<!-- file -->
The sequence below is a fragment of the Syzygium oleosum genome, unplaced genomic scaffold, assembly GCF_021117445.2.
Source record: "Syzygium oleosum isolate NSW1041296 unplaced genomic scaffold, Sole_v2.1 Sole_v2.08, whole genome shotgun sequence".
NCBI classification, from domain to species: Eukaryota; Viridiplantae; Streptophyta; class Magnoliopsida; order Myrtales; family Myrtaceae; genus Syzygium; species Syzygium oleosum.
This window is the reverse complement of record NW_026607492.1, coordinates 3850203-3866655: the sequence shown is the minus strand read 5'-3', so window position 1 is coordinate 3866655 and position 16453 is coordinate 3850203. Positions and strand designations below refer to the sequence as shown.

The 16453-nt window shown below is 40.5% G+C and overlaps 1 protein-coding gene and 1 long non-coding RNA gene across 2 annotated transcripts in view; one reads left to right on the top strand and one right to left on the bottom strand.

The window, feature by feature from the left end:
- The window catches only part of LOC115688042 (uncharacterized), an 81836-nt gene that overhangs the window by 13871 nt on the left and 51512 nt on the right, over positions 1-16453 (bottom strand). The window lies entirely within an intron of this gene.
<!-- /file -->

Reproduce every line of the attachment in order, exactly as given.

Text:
The sequence below is a fragment of the Syzygium oleosum genome, unplaced genomic scaffold, assembly GCF_021117445.2.
Source record: "Syzygium oleosum isolate NSW1041296 unplaced genomic scaffold, Sole_v2.1 Sole_v2.08, whole genome shotgun sequence".
NCBI classification, from domain to species: Eukaryota; Viridiplantae; Streptophyta; class Magnoliopsida; order Myrtales; family Myrtaceae; genus Syzygium; species Syzygium oleosum.
This window is the reverse complement of record NW_026607492.1, coordinates 3850203-3866655: the sequence shown is the minus strand read 5'-3', so window position 1 is coordinate 3866655 and position 16453 is coordinate 3850203. Positions and strand designations below refer to the sequence as shown.

The 16453-nt window shown below is 40.5% G+C and overlaps 1 protein-coding gene and 1 long non-coding RNA gene across 2 annotated transcripts in view; one reads left to right on the top strand and one right to left on the bottom strand.

The window, feature by feature from the left end:
- The window catches only part of LOC115688042 (uncharacterized), an 81836-nt gene that overhangs the window by 13871 nt on the left and 51512 nt on the right, over positions 1-16453 (bottom strand). The window lies entirely within an intron of this gene.